Mary J. Blige

Mary J. Blige is one of the most successful R&B singers of all time, with classic albums like What’s the 411? and No More Drama as well as singles like ‘Real Love’ and ‘Family Affair.’

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May J Blige photo by Neilson Barnard and Getty Images
Photo: Neilson Barnard/Getty Images

Mary J. Blige is the undisputed Queen of Hip Hop. Ranked by Billboard as the best selling R&B female artist in the last 25 years, her open heart confessional style has enabled her to cross over from her earlier ghetto style to the ranks of mass entertainment where she proudly resides at the pinnacle. Given that she has eight multi-platinum albums in her locker the chances are you already own a piece of Mary Jane but if you don’t then discovery is essential. Her classic discs include What’s the 411? My Life and Growing Pains, all of which smashed the notion that hip hop was a male preserve. Mary’s soulful and emotive vocals set a blueprint for the genre in the 1990s but her legacy isn’t tied to that decade by any means, nor to any specific musical format.

Consider, she is the only artist to have collected the Grammy Award in the R&B, hip hop, pop and gospel modes. Her eleven major tours have taken her around the world and we’re sure you know that her current London Sessions extravaganza included a hit-packed set at the 2015 Glastonbury Festival where her recent assimilation of piano house and dance beats were integrated into the crowd-pleasers – “Love Is All We Need”, “You Bring Me Joy” and “Love No Limit” included. Writing in the New Statesman Tracey Thorne made MJB a Glasto highlight. Moving with and ahead of the times, Mary has collaborated with everyone from Puff Daddy and Common to the cream of new British talent – Sam Smith, Disclosure, Emeli Sandé and Naughty Boy, while her collaborations in the rock field include liaisons with Bono and Maroon 5. At time of writing Mary has just joined Taylor Swift onstage at the Staples Centre, Los Angeles where the two superstars brought the house down with “Doubt” and “Family Affair”, her 2001 chart-topper, Dr Dre produced smash from the confessional No More Drama album. As she continues her multi-faceted journey, however, one constant remains for Blige: her fans. “Being connected with their lives is what keeps me going,” she says. “They’re the reason why I am where I am: confident in knowing who I am and what I can do. With each album, it’s just me continuing to grow. And that’s the takeaway I want for my fans with My Life II … to please look at what we’ve survived and how strong we are now.”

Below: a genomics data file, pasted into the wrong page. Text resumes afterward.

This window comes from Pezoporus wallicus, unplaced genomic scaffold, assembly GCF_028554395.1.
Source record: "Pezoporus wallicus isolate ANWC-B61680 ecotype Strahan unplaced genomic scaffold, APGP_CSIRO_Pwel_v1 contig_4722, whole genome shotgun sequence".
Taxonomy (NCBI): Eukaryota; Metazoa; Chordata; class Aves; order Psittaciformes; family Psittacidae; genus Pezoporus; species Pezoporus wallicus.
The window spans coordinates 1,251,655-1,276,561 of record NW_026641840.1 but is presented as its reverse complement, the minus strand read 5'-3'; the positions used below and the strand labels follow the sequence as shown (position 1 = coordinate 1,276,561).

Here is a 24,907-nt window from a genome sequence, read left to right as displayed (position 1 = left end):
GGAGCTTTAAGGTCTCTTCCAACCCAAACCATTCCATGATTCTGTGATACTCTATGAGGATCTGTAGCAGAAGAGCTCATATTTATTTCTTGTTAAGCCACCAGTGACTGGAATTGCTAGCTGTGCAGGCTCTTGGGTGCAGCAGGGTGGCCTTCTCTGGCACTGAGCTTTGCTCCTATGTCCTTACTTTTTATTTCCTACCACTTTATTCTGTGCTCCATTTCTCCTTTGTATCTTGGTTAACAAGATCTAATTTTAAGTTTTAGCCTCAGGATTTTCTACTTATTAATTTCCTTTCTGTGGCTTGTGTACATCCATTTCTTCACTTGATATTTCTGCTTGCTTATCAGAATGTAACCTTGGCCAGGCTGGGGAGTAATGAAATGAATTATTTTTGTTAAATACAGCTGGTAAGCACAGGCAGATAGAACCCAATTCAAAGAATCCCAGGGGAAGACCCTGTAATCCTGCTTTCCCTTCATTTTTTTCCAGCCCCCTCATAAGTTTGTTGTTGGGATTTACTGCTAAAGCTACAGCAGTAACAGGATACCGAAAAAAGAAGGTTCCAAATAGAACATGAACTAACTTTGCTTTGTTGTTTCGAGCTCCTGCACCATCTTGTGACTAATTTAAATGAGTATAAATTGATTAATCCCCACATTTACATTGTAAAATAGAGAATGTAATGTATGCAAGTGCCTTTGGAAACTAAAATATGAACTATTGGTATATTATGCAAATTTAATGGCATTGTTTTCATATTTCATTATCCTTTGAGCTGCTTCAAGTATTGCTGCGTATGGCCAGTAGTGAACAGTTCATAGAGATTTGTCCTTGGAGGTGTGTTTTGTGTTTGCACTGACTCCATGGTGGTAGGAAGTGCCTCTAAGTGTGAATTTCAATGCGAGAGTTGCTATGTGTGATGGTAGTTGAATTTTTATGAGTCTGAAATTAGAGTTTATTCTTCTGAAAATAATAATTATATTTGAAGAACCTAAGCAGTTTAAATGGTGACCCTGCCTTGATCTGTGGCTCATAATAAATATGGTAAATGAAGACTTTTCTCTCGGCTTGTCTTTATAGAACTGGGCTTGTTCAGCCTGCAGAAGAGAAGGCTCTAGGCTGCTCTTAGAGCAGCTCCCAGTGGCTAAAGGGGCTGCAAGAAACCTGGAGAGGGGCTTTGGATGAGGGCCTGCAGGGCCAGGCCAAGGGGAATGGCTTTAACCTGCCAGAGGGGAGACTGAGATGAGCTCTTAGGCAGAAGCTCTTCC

Born in the Bronx, New York, Blige began moving people with her soulful voice when at 18 she signed with Andre Harrell’s Uptown Records in 1989, becoming the MCA-distributed label’s youngest and first female artist. Influenced at an early age by the music of Aretha Franklin, Chaka Khan and Gladys Knight, Blige brought her own gritty, urban-rooted style—fusing hip-hop, soul and honest, frank lyrics—to the forefront on her 1992 debut album What’s the 411? The multi-platinum set, executive produced by Sean “Diddy” Combs, quickly spun off several hits, including two R&B No. 1s: “You Remind Me” and “Real Love.”

Initially compared for vocal power to Chaka Khan and Anita Baker, Mary J proved to be a phenomenon in her own right. What’s the 411? The remix was one of the first albums to get that treatment but few were prepared for the sensational direction of My Life, a no-holds-barred account of depression, addiction and living in an abusive relationship in places but also a set that embraces gold standard soul samples (Al Green, Curtis Mayfield, Roy Ayers) and covers of tracks by Carole King and Norman Whitfield. That seamless blend had wide appeal and by the end of 1995, it had sold in excess of three million copies and won the Billboard Music Award for Top R&B album.